Ben Bradlee, the imfamous editor whose newspaper helped topple President Richard Nixon in the Watergate scandal, died yesterday aged 93.
Bradlee´s death at his Washington home of natural causes was announced by the Post, which reported late last month that its former editor had begun hospice care after suffering from Alzheimer´s disease for the past several years.
As executive editor from 1968 until 1991, Bradlee became one of the most important figures in Washington, as well as part of journalism history, while transforming the Post from a staid morning daily into one of the most dynamic and respected publications in the United States.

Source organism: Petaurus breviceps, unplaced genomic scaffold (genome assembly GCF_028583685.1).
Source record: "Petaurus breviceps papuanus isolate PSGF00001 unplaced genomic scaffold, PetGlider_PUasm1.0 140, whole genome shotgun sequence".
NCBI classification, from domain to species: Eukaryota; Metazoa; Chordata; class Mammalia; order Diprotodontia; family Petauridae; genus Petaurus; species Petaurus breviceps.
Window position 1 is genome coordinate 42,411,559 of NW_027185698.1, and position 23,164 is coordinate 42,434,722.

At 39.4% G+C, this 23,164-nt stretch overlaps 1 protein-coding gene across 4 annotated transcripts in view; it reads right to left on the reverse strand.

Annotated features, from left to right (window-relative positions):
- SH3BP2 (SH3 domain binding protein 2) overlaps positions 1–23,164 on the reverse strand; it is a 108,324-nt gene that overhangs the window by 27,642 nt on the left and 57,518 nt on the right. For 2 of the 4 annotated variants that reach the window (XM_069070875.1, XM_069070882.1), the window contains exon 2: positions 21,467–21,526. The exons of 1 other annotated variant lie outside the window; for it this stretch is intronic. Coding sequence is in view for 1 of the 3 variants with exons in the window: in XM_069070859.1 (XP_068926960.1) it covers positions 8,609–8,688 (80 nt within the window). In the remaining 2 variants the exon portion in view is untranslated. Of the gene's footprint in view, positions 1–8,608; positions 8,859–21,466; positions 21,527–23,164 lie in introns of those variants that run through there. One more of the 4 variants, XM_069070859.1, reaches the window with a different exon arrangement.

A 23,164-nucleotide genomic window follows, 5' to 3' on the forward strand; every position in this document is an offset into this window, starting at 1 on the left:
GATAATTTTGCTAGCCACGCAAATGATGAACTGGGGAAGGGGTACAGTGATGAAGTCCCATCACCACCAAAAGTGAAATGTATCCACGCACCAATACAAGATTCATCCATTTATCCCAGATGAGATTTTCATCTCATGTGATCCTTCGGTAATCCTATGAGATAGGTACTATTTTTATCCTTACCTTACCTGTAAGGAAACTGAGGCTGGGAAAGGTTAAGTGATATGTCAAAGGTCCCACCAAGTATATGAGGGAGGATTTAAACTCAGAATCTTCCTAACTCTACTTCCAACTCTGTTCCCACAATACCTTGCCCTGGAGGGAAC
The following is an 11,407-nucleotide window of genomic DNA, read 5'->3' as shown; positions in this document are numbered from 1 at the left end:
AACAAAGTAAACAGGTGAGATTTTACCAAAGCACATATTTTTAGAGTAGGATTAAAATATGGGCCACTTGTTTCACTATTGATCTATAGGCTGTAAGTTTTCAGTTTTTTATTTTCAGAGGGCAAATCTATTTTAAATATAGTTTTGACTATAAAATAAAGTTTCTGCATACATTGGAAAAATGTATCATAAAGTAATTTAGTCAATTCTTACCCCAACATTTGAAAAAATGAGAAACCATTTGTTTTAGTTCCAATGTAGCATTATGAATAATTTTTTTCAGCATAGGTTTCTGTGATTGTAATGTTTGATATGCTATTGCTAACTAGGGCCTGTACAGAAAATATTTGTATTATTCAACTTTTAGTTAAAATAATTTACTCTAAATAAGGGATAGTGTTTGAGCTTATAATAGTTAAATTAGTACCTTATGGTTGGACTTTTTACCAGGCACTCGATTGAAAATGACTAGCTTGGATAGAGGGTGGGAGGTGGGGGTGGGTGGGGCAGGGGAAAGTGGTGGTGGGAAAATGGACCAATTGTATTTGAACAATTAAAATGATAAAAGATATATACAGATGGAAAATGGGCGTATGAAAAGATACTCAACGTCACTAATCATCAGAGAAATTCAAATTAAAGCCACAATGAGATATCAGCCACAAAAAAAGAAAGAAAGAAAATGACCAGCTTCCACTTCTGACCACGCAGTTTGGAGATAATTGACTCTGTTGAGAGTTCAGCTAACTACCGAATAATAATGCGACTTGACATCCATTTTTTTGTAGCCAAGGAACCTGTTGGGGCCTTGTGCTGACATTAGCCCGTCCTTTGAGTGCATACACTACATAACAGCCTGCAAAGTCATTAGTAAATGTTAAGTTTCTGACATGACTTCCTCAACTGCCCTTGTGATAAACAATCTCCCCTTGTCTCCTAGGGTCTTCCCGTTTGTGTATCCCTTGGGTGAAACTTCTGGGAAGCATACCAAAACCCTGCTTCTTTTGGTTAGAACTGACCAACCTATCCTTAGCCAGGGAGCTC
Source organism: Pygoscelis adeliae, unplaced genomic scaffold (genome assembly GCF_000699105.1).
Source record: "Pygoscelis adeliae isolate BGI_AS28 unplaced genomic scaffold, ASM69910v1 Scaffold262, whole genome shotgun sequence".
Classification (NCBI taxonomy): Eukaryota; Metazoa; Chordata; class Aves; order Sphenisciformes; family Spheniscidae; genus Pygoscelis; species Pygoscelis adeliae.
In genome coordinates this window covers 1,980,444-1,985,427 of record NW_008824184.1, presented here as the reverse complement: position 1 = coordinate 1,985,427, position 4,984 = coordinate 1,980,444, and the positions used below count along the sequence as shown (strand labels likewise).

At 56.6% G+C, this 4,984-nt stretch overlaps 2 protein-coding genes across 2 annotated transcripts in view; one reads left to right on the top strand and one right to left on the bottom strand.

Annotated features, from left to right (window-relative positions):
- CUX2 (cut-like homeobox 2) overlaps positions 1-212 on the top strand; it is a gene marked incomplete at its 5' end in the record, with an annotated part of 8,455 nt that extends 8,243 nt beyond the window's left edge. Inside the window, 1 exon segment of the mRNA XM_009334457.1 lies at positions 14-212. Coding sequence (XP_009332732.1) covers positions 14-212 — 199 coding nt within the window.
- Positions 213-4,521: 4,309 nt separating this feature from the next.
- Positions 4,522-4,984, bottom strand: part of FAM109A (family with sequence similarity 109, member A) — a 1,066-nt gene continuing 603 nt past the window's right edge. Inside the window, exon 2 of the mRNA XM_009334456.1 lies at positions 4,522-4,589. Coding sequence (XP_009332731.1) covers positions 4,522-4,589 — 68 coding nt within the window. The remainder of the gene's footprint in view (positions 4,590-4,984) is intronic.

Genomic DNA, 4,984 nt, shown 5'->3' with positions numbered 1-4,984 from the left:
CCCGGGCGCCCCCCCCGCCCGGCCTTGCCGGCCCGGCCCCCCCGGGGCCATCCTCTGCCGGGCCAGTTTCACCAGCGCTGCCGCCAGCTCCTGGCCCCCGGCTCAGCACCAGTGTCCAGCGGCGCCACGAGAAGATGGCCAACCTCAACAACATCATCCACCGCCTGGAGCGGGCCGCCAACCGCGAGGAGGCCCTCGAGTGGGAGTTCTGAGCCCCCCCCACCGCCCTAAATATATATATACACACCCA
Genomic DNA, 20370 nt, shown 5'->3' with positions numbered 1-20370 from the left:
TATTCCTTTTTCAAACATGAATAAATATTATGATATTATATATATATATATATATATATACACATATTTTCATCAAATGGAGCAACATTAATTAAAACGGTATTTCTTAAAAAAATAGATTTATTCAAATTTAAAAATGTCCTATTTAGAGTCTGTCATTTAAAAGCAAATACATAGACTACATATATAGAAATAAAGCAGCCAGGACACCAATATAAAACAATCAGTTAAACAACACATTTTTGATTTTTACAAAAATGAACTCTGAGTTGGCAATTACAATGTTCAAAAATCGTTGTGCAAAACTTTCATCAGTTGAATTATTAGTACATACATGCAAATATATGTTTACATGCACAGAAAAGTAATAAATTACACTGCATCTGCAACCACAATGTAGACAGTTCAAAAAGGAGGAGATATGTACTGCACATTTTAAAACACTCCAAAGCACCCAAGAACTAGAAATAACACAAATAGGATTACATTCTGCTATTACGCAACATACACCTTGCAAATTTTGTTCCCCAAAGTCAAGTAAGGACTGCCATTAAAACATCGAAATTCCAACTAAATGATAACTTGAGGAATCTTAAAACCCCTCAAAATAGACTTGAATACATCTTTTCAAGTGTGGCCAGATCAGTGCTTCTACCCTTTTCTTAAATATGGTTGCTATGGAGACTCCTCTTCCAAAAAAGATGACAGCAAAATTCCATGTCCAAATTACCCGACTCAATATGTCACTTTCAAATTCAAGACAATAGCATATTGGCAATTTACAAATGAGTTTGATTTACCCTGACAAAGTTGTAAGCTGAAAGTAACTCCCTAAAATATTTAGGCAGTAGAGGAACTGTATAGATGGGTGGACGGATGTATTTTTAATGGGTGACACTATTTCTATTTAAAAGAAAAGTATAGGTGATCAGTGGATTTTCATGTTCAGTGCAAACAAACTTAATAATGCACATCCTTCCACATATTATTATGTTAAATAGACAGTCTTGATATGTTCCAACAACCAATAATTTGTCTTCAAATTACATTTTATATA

Bradlee´s work guiding the up and coming reporters Bob Woodward and Carl Bernstein as they traced a 1972 burglary at Democratic Party headquarters at the Watergate office and apartment complex back to the Nixon White House has been celebrated through out the world and even made its way into cinematographic history.
The Post won a Pulitzer Prize for its coverage of the scandal, which forced Nixon to quit under threat of impeachment in August 1974.
Under Bradlee’s tutelage, the newspaper published about 400 articles about Watergate over 28 months.